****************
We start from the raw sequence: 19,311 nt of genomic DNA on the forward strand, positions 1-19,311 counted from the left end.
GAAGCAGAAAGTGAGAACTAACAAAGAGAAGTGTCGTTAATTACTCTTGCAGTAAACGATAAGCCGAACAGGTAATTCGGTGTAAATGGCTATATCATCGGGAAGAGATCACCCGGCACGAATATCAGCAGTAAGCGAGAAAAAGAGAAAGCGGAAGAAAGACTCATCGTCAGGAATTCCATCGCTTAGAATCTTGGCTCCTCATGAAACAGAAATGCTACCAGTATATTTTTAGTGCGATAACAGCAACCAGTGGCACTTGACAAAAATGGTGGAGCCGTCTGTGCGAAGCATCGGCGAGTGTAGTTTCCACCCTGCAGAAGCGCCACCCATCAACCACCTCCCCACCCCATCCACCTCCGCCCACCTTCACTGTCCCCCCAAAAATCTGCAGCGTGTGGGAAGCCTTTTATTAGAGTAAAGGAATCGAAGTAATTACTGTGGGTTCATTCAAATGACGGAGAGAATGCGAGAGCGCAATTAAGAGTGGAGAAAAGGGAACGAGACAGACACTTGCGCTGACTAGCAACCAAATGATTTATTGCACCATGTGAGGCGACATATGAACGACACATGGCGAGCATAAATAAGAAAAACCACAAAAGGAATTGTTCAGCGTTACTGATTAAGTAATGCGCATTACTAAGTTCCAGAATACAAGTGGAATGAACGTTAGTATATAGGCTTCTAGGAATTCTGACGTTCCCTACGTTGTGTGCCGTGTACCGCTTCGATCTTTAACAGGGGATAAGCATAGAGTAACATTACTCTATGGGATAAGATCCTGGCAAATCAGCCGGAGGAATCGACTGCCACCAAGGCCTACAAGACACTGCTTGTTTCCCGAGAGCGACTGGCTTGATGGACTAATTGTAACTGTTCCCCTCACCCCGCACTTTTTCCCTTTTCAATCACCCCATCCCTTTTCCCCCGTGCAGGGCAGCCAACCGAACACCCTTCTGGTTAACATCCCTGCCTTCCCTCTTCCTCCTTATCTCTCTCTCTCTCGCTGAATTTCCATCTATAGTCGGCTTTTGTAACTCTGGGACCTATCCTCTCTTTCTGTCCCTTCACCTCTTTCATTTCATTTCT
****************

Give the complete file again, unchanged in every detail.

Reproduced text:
We start from the raw sequence: 19,311 nt of genomic DNA on the forward strand, positions 1-19,311 counted from the left end.
GAAGCAGAAAGTGAGAACTAACAAAGAGAAGTGTCGTTAATTACTCTTGCAGTAAACGATAAGCCGAACAGGTAATTCGGTGTAAATGGCTATATCATCGGGAAGAGATCACCCGGCACGAATATCAGCAGTAAGCGAGAAAAAGAGAAAGCGGAAGAAAGACTCATCGTCAGGAATTCCATCGCTTAGAATCTTGGCTCCTCATGAAACAGAAATGCTACCAGTATATTTTTAGTGCGATAACAGCAACCAGTGGCACTTGACAAAAATGGTGGAGCCGTCTGTGCGAAGCATCGGCGAGTGTAGTTTCCACCCTGCAGAAGCGCCACCCATCAACCACCTCCCCACCCCATCCACCTCCGCCCACCTTCACTGTCCCCCCAAAAATCTGCAGCGTGTGGGAAGCCTTTTATTAGAGTAAAGGAATCGAAGTAATTACTGTGGGTTCATTCAAATGACGGAGAGAATGCGAGAGCGCAATTAAGAGTGGAGAAAAGGGAACGAGACAGACACTTGCGCTGACTAGCAACCAAATGATTTATTGCACCATGTGAGGCGACATATGAACGACACATGGCGAGCATAAATAAGAAAAACCACAAAAGGAATTGTTCAGCGTTACTGATTAAGTAATGCGCATTACTAAGTTCCAGAATACAAGTGGAATGAACGTTAGTATATAGGCTTCTAGGAATTCTGACGTTCCCTACGTTGTGTGCCGTGTACCGCTTCGATCTTTAACAGGGGATAAGCATAGAGTAACATTACTCTATGGGATAAGATCCTGGCAAATCAGCCGGAGGAATCGACTGCCACCAAGGCCTACAAGACACTGCTTGTTTCCCGAGAGCGACTGGCTTGATGGACTAATTGTAACTGTTCCCCTCACCCCGCACTTTTTCCCTTTTCAATCACCCCATCCCTTTTCCCCCGTGCAGGGCAGCCAACCGAACACCCTTCTGGTTAACATCCCTGCCTTCCCTCTTCCTCCTTATCTCTCTCTCTCTCGCTGAATTTCCATCTATAGTCGGCTTTTGTAACTCTGGGACCTATCCTCTCTTTCTGTCCCTTCACCTCTTTCATTTCATTTCT